My human evolution blog site. (Also see my sister blog dedicated to travels around France, Quel Maillon Qui Manque ?)

It sounds simple, but it’s taken me long enough to get here. From nearly studying Chemistry and French at university in 2010, to graduating in Biology and Earth Science in June 2013.

This is a blog about primates, the trail(s) leading to humanity and humans (separate things – [I know, right!?]) and the main players in guiding this journey.
I’ll try to post weekly updates to coincide with #fossilfriday.

It really started in July 2012 when I volunteered at the treasure trove which is the Powell-Cotton Museum in Kent, creating a public-friendly interpretation of the scientific research carried out on its natural history collection. A passion for public communication of knowledge was born.
In summer 2013 I volunteered at the National Museum of Wales in Cardiff leading family learning activities to get young children (and their parents/grandparents/associated adults) interested in science and archaeology.

Thanks to an Archaeology module which found its way into my degree, and a fascinating book, I studied MSc Human Evolution at Hull York Medical School (HYMS website; Wikipedia) based at the University of York. A golden opportunity, you might say, to combine my enthusiasm for anatomy, evolution, the scientific method and public information.

Travel with me (quite literally, here) and we’ll learn about the evolution of man together. Who could ask for more?

– James.

p.s. You can also follow me on Twitter! (Link is just to the right, below the giant picture of my face). Also check out my archive while you’re there, and see who else is blogging interesting sciencey titbits).



  1. Hi James,
    I am a midwife, researcher and propose an approach to breastfeeding called biological nurturing. We have always taught mothers to breastfeed their babies sitting bolt upright yet my research suggests that laid-back or semi-reclined positions are more comfortable and use gravity. In semi-reclined maternal positions, babies feed on their tummies like other quadrupeds highlighting a positional paradox whereby mothers are bipedal, babies are indeed quadrupeds for about the first year. Your figure 1 appears to support this theory. Can I cite your theories and use figure 1 in my presentations and the new edition of my book?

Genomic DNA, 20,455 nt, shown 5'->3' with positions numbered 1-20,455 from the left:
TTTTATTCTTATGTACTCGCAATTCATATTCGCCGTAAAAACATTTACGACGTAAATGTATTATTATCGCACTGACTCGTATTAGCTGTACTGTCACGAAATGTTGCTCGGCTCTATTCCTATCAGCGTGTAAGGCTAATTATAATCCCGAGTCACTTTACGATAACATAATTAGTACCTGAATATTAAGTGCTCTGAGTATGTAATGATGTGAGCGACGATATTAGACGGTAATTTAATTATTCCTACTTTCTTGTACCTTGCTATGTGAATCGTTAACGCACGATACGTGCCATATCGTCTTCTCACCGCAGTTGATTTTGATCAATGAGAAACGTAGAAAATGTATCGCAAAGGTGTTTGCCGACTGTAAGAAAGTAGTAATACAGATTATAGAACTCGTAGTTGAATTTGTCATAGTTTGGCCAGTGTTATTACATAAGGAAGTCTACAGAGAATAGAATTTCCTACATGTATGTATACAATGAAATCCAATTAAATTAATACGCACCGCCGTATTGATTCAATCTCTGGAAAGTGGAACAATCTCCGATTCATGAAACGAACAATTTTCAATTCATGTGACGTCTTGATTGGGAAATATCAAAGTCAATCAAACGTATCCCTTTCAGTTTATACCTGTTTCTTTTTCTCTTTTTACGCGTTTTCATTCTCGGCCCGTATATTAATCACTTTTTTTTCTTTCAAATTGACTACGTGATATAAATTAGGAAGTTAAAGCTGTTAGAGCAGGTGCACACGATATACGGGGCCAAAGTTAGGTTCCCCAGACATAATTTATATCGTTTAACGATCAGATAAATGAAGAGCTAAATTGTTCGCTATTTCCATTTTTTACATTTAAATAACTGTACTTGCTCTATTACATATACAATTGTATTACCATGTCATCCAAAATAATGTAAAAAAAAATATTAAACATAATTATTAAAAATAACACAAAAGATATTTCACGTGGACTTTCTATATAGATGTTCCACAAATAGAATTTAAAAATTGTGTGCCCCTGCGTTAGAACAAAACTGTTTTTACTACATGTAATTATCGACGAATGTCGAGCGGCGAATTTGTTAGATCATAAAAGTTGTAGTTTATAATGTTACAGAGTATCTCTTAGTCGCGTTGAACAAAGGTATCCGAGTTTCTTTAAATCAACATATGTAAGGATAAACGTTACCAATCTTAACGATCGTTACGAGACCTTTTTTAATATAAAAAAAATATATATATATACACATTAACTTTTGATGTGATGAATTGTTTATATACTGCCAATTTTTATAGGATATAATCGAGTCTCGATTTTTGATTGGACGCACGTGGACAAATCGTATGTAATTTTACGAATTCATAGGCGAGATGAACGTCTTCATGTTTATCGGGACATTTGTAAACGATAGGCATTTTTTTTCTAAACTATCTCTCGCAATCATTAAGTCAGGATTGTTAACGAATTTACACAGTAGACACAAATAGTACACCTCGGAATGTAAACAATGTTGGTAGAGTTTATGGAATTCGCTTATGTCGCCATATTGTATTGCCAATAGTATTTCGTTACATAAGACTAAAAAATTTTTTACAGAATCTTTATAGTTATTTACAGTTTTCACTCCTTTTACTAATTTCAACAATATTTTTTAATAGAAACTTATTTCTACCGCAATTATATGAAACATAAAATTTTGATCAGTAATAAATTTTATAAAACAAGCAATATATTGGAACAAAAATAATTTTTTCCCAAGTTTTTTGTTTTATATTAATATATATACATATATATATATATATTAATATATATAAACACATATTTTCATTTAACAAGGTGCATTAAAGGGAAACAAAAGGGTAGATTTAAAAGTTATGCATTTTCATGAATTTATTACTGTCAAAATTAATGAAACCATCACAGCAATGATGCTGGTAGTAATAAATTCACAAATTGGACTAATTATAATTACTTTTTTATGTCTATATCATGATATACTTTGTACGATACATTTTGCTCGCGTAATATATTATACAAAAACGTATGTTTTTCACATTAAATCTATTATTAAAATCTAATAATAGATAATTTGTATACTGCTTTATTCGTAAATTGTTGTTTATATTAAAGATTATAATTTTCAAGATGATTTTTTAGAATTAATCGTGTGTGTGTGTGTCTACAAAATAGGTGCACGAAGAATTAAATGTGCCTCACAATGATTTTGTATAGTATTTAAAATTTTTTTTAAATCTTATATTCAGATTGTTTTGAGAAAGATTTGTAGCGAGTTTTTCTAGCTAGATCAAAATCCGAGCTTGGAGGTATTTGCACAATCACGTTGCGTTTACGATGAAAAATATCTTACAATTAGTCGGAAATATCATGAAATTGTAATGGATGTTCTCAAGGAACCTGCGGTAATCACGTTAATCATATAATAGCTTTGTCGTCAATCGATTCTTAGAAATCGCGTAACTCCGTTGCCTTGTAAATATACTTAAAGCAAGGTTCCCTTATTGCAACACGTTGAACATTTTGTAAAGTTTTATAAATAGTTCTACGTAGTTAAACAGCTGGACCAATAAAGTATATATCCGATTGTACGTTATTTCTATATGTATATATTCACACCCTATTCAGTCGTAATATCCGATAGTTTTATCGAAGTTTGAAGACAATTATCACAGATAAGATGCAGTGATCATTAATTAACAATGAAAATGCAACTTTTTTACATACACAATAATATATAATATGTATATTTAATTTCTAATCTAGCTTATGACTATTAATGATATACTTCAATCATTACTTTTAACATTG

1. Hi Suzanne,

      You’ll have to forgive me, it’s getting on for 4 years since I wrote anything related to human evolution or anatomy and I can’t remember speicifically which post you’re on about. Which figure and post are you looking at?
      As a general rule, if it looks like a textbook diagram then you can use the image yourself, as long as you credit the original source as I have done in the post. If want to reference my own words, please direct me to the post and I can check that I’m still happy with what I said.
      I should tell you that I am not an active researcher in any field, and was a student when I wrote the post. Any thoughts of mine that you do quote should please make it clear that they are simply the opinion of a student and, as such, may not represent a valid scientific hypothesis or theory.

      – James.

      1. Hi James,
        Thanks for your response. Your post was dated March 28 2014 under the title of Upright Walking a long standing debate pt IV. It is figure 3 that interests me and yes I see the credit to Stern 2003. In fact I only wanted to show that the baby’s spine was different from the adult and if I understand your reply, I can do this referencing Stern 2003 without asking his permission??
        Thanks for your help and Happy New Year.


      2. Hi Suzanne, thanks for the information! Yes indeed, you can do this without directly asking permission.
        The full reference, which can go at the bottom of your article, is here:
        Stern, J. (2003). Essentials of Gross Anatomy. Journal of anatomy (pp. 648). New York: F. A. Davis & Co. Freely available.

        Thanks for taking the time to check this – a lot of people wouldn’t even question using a picture without referencing its origin. I hope it proves useful for your site – you’re addressing a very important topic.

        Best wishes,

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